Facebook class action looms over facial recognition software

Facebook class action looms over facial recognition software

The facial recognition tool, launched in 2010, suggests names for people it identifies in photos uploaded by users - a function which the plaintiffs claim runs afoul of IL state law on protecting biometric privacy.

The ruling on Monday by a USA federal judge in California comes as the social network is snared in a scandal over the mishandling of 87 million users' data ahead of the 2016 U.S. presidential election. In ruling against Facebook, US District Judge James Donato certified a class of Facebook users "in IL for whom Facebook created and stored a face template after June 7, 2011".

In response, a Facebook spokeswoman said: "We are reviewing the ruling". Users sued in 2015 in a class-action lawsuit, which finally came into legal fruition earlier today, so to speak.

The technology at the heart of all this is Facebook's "tag suggestion" feature, which suggests who may be in a photo based on an existing database of faces.

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A California judge had ruled that giant tech company Facebook, must face a class action suit against the firm over the use of facial recognition technology, which alleges that Facebook collected biometric information without users' explicit consent. This argument hinges on an IL law called the Biometric Information Privacy Act (BIPA), which states a private entity can't store an individual's biometric information without written consent, nor profit from the data. If the suit is successful, every person in the class-action could receive a payout. "We continue to believe the case has no merit and will defend ourselves vigorously", the company said in a statement. It is now unavailable in the United Kingdom, but has been a feature in the USA since 2011.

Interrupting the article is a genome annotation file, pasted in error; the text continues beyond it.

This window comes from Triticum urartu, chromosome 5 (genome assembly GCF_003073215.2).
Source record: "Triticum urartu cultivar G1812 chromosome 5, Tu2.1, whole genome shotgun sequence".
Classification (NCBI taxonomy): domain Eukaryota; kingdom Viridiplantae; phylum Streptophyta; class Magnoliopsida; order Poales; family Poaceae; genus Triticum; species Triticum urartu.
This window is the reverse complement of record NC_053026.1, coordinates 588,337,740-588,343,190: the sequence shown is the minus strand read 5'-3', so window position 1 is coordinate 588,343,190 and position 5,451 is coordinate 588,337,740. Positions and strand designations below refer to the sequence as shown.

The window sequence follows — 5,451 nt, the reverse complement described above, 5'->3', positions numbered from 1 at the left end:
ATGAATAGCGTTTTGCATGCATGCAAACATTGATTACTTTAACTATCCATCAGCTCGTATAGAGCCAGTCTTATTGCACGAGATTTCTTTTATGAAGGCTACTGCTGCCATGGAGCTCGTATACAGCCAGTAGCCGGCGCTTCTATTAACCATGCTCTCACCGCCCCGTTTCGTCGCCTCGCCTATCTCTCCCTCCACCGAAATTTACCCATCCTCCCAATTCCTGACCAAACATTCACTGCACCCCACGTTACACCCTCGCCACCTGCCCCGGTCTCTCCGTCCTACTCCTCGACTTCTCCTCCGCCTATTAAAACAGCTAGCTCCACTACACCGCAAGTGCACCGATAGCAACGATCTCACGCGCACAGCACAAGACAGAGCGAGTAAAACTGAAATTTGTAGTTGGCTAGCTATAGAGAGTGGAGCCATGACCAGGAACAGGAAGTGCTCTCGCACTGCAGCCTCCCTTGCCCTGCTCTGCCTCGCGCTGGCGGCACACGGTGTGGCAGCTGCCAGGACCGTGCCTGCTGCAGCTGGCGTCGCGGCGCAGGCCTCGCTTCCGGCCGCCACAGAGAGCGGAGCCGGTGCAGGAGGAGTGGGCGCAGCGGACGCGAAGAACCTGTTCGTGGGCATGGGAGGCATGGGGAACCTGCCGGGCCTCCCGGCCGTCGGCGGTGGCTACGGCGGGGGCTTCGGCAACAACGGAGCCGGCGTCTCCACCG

Since its launch back in 2014, Bumble has relied on Facebook to make the registration and login easier and faster.

The company is now trying to roll out facial recognition technology inside the European Union again, according to the Irish Times, but on an opt-in basis.

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